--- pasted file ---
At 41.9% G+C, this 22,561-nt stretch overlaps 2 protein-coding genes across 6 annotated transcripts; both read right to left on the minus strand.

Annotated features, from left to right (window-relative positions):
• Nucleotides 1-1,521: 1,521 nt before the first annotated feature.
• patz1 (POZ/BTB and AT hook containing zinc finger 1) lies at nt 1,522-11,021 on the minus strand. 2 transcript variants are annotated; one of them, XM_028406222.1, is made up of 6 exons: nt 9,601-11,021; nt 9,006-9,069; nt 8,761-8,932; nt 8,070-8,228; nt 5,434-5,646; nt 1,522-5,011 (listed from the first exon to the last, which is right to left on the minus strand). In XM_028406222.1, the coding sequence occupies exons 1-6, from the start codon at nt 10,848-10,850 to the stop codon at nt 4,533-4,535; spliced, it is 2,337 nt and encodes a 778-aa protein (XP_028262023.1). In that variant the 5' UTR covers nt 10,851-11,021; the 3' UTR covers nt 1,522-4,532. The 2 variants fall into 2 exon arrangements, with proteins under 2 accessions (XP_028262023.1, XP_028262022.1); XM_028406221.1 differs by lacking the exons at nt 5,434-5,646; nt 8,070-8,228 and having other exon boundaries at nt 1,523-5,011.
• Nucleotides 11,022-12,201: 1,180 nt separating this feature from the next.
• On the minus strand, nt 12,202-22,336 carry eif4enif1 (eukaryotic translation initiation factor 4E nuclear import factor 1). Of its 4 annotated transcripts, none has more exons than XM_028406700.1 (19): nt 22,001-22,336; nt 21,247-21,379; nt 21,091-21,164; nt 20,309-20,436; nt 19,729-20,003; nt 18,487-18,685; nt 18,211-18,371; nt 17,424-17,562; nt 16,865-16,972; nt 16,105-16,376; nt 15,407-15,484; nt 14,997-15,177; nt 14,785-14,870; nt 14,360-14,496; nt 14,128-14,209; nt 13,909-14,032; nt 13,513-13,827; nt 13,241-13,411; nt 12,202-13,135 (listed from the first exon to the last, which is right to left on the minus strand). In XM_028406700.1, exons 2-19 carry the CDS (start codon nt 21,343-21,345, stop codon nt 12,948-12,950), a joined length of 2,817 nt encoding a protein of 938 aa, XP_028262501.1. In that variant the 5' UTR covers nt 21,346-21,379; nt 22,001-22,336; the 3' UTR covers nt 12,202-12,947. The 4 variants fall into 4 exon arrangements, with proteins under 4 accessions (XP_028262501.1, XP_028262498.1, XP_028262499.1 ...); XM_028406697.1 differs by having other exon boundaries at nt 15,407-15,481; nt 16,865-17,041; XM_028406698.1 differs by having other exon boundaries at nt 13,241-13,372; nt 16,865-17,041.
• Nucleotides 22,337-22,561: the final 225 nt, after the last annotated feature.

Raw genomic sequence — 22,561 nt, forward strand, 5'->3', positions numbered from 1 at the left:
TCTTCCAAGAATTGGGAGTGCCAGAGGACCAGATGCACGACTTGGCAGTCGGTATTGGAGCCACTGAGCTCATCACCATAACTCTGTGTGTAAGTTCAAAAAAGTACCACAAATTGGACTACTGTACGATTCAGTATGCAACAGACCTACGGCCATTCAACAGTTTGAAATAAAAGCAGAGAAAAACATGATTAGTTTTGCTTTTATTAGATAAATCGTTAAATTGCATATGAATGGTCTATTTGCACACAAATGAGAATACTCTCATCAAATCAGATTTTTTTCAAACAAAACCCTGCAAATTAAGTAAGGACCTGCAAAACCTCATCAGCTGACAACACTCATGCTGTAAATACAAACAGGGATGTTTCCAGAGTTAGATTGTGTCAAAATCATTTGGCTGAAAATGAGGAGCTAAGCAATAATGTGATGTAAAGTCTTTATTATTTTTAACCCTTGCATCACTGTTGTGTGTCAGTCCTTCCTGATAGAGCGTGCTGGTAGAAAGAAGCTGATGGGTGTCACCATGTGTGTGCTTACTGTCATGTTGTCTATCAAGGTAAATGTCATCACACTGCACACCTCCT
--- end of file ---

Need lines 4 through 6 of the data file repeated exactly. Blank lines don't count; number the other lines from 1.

• patz1 (POZ/BTB and AT hook containing zinc finger 1) lies at nt 1,522-11,021 on the minus strand. 2 transcript variants are annotated; one of them, XM_028406222.1, is made up of 6 exons: nt 9,601-11,021; nt 9,006-9,069; nt 8,761-8,932; nt 8,070-8,228; nt 5,434-5,646; nt 1,522-5,011 (listed from the first exon to the last, which is right to left on the minus strand). In XM_028406222.1, the coding sequence occupies exons 1-6, from the start codon at nt 10,848-10,850 to the stop codon at nt 4,533-4,535; spliced, it is 2,337 nt and encodes a 778-aa protein (XP_028262023.1). In that variant the 5' UTR covers nt 10,851-11,021; the 3' UTR covers nt 1,522-4,532. The 2 variants fall into 2 exon arrangements, with proteins under 2 accessions (XP_028262023.1, XP_028262022.1); XM_028406221.1 differs by lacking the exons at nt 5,434-5,646; nt 8,070-8,228 and having other exon boundaries at nt 1,523-5,011.
• Nucleotides 11,022-12,201: 1,180 nt separating this feature from the next.
• On the minus strand, nt 12,202-22,336 carry eif4enif1 (eukaryotic translation initiation factor 4E nuclear import factor 1). Of its 4 annotated transcripts, none has more exons than XM_028406700.1 (19): nt 22,001-22,336; nt 21,247-21,379; nt 21,091-21,164; nt 20,309-20,436; nt 19,729-20,003; nt 18,487-18,685; nt 18,211-18,371; nt 17,424-17,562; nt 16,865-16,972; nt 16,105-16,376; nt 15,407-15,484; nt 14,997-15,177; nt 14,785-14,870; nt 14,360-14,496; nt 14,128-14,209; nt 13,909-14,032; nt 13,513-13,827; nt 13,241-13,411; nt 12,202-13,135 (listed from the first exon to the last, which is right to left on the minus strand). In XM_028406700.1, exons 2-19 carry the CDS (start codon nt 21,343-21,345, stop codon nt 12,948-12,950), a joined length of 2,817 nt encoding a protein of 938 aa, XP_028262501.1. In that variant the 5' UTR covers nt 21,346-21,379; nt 22,001-22,336; the 3' UTR covers nt 12,202-12,947. The 4 variants fall into 4 exon arrangements, with proteins under 4 accessions (XP_028262501.1, XP_028262498.1, XP_028262499.1 ...); XM_028406697.1 differs by having other exon boundaries at nt 15,407-15,481; nt 16,865-17,041; XM_028406698.1 differs by having other exon boundaries at nt 13,241-13,372; nt 16,865-17,041.